25. Make us more humble.
                          26. Help us rectify injustices in our lives.
                          27. Show us where to create more balance in our lives.
                          28. Tell us when the time to move on has occurred.
                          29. Reveal where our passion is and where it is not.
                          30. Expose our true feelings.
                          31. Bring out problems in a relationship.
                          32. Can be a red flag for our misjudgments.
                          33. Point us in a more creative direction.
                          34. Show us when we are not listening.
                          35. Wake us up to our authentic selves.
                          36. Can create distance with someone else.
                          37. Slow us down when we need to.
                          38. Can hasten change.
                          39. Reveal our blind spots.
                          40. Are the invisible made visible.

                          Reframe Reality to Handle Mistakes More Easily

                          The secret to handling mistakes is to:

                          • Expect them as part of the process of growth and development.
                          • Have an experimental mindset.
                          • Think in evolutional rather than fixed terms.

                          When we accept change as the natural structure of the world, our vulnerability and humanness lets us work with the ebb and flow of life.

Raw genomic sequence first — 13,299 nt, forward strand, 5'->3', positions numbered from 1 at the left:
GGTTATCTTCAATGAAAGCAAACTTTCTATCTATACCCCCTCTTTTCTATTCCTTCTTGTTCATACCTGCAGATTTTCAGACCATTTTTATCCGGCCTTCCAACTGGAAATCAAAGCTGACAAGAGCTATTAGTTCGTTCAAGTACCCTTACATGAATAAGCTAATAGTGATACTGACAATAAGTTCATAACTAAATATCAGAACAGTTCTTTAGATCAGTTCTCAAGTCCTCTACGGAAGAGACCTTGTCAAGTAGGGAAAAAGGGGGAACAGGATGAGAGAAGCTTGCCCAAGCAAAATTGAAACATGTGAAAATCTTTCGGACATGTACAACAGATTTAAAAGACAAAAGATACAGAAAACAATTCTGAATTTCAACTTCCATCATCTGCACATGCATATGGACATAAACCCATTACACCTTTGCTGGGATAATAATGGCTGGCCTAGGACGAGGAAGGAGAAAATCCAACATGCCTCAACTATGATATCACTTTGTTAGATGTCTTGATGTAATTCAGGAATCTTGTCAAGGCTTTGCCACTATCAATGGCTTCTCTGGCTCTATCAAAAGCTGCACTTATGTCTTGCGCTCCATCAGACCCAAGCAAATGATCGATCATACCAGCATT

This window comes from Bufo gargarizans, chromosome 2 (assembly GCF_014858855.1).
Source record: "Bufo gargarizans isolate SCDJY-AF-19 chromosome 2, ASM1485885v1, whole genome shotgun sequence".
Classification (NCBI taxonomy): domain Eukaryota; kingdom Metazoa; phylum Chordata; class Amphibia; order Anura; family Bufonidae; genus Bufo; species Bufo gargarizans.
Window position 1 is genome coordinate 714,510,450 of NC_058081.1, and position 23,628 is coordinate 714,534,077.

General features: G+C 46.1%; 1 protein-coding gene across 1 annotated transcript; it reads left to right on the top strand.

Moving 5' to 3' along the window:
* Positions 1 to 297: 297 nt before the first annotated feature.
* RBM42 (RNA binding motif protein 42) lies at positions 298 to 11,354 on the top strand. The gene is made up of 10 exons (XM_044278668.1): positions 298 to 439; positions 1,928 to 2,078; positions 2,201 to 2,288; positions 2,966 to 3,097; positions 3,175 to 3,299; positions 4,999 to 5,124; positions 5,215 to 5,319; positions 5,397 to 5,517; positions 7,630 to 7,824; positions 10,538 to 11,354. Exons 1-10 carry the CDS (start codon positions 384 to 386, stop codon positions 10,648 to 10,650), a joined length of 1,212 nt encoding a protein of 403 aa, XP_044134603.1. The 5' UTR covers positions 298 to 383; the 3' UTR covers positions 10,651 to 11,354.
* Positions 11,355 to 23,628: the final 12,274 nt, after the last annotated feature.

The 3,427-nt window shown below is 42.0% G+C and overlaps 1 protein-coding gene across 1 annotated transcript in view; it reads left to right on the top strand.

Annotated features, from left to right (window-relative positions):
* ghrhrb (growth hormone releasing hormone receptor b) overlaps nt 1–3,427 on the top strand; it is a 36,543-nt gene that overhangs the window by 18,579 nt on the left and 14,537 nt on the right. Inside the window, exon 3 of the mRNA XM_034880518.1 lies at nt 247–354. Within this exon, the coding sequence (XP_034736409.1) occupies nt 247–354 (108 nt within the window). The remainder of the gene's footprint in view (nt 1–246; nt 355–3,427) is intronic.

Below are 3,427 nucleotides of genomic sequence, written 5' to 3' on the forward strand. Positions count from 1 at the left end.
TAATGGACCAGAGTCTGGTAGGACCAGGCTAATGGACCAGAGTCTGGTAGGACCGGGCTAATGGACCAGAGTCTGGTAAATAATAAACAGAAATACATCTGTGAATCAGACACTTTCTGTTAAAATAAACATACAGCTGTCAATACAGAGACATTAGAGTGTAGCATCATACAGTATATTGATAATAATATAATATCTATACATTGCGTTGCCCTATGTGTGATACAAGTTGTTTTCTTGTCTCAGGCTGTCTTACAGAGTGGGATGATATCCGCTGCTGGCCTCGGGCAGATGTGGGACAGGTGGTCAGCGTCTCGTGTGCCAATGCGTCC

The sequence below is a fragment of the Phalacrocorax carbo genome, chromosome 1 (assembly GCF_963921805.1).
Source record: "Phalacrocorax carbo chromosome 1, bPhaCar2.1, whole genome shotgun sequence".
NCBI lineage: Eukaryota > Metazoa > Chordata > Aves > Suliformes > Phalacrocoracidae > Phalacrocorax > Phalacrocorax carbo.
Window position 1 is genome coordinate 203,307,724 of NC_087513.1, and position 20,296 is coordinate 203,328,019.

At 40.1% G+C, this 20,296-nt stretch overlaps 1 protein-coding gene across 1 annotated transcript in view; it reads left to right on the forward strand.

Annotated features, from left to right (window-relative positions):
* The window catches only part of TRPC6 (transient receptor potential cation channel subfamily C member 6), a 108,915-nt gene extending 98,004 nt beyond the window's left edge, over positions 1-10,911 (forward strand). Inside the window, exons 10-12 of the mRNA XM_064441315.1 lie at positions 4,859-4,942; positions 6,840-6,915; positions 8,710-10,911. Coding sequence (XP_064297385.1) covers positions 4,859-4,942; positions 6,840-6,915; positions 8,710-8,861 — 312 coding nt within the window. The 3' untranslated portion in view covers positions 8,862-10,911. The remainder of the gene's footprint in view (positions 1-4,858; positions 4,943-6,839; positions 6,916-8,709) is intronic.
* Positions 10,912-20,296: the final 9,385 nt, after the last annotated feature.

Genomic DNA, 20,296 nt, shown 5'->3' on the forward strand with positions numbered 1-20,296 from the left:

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                          When we recognize the inevitability of mistakes as part of the ongoing experiment which life is, then we can relax more. In doing so we may make fewer of them.

                          It also helps to keep in mind that trial and error is an organic natural way of living. It is how we have evolved over time. It is better to be with our natural evolution than to fight it and make life harder.

                          When we adopt an evolutional mindset and see ourselves as part of the ongoing human experiment, we can appreciate that all that has been built up over time which includes the many mistakes our ancestors have made over thousands of years. Each one of us today is a part of that human tradition of learning and experimenting,

                          Mistakes are part of the trial and error, experimental nature of life. The more you adopt the experimental, evolutional frame, the easier it becomes to handle mistakes.

                          Handling mistakes well can help you relax and enjoy all aspects of life more.

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                          Featured photo credit: Sarah Kilian via unsplash.com